Book review: Migrations


by Charlotte McConaghy
Narrated by
Barrie Kreinik
Flatiron Books/Macmillan
Macmillan Audio
US release date 8/4/2020
272 pages
Literary fiction


Buy the book

This year, I listened to a few Book Expo America Zoom sessions (I would not have been able to participate if it had been the usual BEA in New York – the sessions are still available on their Facebook page).
One of the books highlighted was Migrations, and it sounded really good. So I was delighted that it was a title available on (check for ways to get free audiobooks and support independent bookstores – excellent app!).

Besides reading, I love birding, so the story grabbed me right away, especially thanks to its gorgeous descriptions.

Click to continue reading


Book review: The Greenland Breach – I love France #73


I plan to publish this meme every Thursday.

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or anything cultural you just discovered related to France, Paris, etc.

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The Greenland Breach


Bernard BESSON

285 pages
113,000 words

Release date: October 30, 2013
by Le French Book

  The Greenland BreachIsbn: 978-1-939474-94-0 (Kindle)
978-1-939474-95-7 (epub)

Purchase on

Le French Book | Buy The Greenland Breach for your Kindle Buy The Greenland Breach for your iPad, iPhone or iPod touchBuy The Greenland Breach for your NookBuy The Greenland Breach for your Kobo

This book counts for the following Reading Challenges:

     Books on FranceNew Authors 2013 

2013 Ebook Challenge aroundtheworld2012


Rating systemWhen I was a teen in France, it was fairly common to hear about Bernard Besson, a top-level chief of staff of the French intelligence services. I was totally thrilled when I discovered he was also a writer, and that his spy thriller The Greenland Breach had just been translated in English! With that type of career background, I could imagine how good his thriller would be.

And indeed it is! I believe actually only someone with that sort of stature could have written such a complex and intricate thriller.

I treat spy thrillers as historical novels, in the sense that I start reading with a pen and a paper to write down all the names, trying to put them in different camps, the good, the bad, who is friend/enemy with, etc. You definitely need to do this with this thriller, as you meet many characters, in different milieus. And when you think you know who is with whom, well, something happens and you need to reconsider; actually it may take you the whole book to figure it all out, and that’s the beauty of spy stories. If it’s too easy to guess, what fun is that!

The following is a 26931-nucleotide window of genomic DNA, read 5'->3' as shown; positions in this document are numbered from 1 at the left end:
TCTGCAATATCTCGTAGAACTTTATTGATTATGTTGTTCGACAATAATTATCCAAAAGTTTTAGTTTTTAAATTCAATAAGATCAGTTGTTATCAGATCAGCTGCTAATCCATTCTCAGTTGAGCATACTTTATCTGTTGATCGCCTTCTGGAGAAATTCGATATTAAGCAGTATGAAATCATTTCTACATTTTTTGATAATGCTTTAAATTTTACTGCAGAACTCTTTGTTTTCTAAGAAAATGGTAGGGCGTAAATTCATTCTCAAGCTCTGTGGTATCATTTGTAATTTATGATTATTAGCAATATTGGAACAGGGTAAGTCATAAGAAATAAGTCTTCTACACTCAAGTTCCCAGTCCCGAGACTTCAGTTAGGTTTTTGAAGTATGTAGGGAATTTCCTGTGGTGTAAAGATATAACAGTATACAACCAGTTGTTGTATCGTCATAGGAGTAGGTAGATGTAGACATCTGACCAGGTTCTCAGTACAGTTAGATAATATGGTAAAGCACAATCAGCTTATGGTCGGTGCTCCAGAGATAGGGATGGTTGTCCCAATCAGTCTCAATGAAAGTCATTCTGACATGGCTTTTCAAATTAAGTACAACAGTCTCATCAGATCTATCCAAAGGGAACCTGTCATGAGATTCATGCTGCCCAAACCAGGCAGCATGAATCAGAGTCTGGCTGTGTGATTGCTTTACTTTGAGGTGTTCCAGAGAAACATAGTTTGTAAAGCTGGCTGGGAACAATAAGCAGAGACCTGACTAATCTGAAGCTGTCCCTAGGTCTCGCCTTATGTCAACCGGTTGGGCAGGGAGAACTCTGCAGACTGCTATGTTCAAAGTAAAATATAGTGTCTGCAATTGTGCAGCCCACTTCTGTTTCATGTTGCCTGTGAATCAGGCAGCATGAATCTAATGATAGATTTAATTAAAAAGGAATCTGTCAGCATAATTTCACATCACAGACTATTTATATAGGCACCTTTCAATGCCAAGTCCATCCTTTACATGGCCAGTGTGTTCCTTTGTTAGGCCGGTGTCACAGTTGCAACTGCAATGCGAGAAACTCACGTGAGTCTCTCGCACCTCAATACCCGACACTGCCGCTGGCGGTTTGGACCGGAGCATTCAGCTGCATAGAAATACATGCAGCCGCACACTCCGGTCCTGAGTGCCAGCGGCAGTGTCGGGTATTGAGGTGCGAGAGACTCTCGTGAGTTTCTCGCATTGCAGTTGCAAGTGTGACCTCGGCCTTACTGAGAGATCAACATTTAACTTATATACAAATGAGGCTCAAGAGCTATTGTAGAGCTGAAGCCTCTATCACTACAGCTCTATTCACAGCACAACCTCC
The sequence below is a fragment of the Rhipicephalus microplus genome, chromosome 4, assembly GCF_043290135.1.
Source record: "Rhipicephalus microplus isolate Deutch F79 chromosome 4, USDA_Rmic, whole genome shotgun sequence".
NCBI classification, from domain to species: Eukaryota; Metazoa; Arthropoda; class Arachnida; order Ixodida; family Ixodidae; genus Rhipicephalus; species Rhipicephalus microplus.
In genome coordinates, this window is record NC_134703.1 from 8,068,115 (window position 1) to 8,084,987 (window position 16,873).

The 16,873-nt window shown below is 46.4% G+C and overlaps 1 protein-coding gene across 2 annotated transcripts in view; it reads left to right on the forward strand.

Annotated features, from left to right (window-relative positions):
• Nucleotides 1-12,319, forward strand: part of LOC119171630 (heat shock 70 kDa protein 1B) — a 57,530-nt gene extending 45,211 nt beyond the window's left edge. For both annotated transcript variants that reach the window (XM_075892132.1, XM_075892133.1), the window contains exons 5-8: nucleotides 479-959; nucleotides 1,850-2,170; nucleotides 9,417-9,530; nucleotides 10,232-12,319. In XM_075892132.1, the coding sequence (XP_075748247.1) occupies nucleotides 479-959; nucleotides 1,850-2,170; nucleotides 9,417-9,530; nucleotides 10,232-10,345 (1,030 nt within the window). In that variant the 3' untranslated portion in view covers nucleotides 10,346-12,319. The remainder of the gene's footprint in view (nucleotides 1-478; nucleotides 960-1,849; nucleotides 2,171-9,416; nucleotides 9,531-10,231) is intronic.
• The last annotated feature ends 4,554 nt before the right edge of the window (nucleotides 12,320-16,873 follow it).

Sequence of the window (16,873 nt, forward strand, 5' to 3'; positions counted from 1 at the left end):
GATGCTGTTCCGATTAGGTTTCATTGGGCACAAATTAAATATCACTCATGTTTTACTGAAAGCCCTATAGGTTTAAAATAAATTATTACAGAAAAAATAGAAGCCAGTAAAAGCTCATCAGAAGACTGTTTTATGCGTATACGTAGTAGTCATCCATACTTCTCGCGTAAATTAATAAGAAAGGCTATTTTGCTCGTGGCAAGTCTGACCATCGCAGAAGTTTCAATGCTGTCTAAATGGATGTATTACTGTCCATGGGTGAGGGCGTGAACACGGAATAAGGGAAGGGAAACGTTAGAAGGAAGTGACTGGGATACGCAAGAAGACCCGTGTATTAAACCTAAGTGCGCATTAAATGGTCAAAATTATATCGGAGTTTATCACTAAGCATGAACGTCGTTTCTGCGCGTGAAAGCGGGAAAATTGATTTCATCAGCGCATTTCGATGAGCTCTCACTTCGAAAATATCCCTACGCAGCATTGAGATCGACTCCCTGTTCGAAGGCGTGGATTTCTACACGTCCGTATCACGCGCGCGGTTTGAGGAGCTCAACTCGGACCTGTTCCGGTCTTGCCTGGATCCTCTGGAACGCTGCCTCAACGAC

The book starts with a mysterious Lars Jensen in a very disturbing scene in Greenland: the global warming has gradually so much hurt the planet that it seems to be going through its last pangs, as the Arctic ice caps are breaking up.
Then you are quickly sent to Paris, where you meet John Spencer Larivière: he just received an unknown mission, but sure to bring him a very nice amount of money.
And finally you find yourself in the company of Le Guévenec on his boat the Bouc-Bel-Air, between Le Havre, France, and Greenland, surrounded by icebergs.

Little by little, you discover big companies behind these people, companies that could be ready to do anything to secure the few reminding natural resources on earth. And it gets more and more nasty, more and more mysterious and intriguing, and you can’t just stop reading, until you discover the truth of what’s really going between a few super powers.

It was fascinating to read a story set on the background of global warming and cyber conflicts, with all the ugly intrigues and fights such a situation could easily lead to in a not too distant future.

I really liked the descriptions of the characters, the almost innocent ones caught in something so much bigger than they could ever expect, the mean ones, the women – yes, there are a few tough ones in here. I also enjoyed Luc, the internet geek and pirate, who is really good and creative at what he is doing!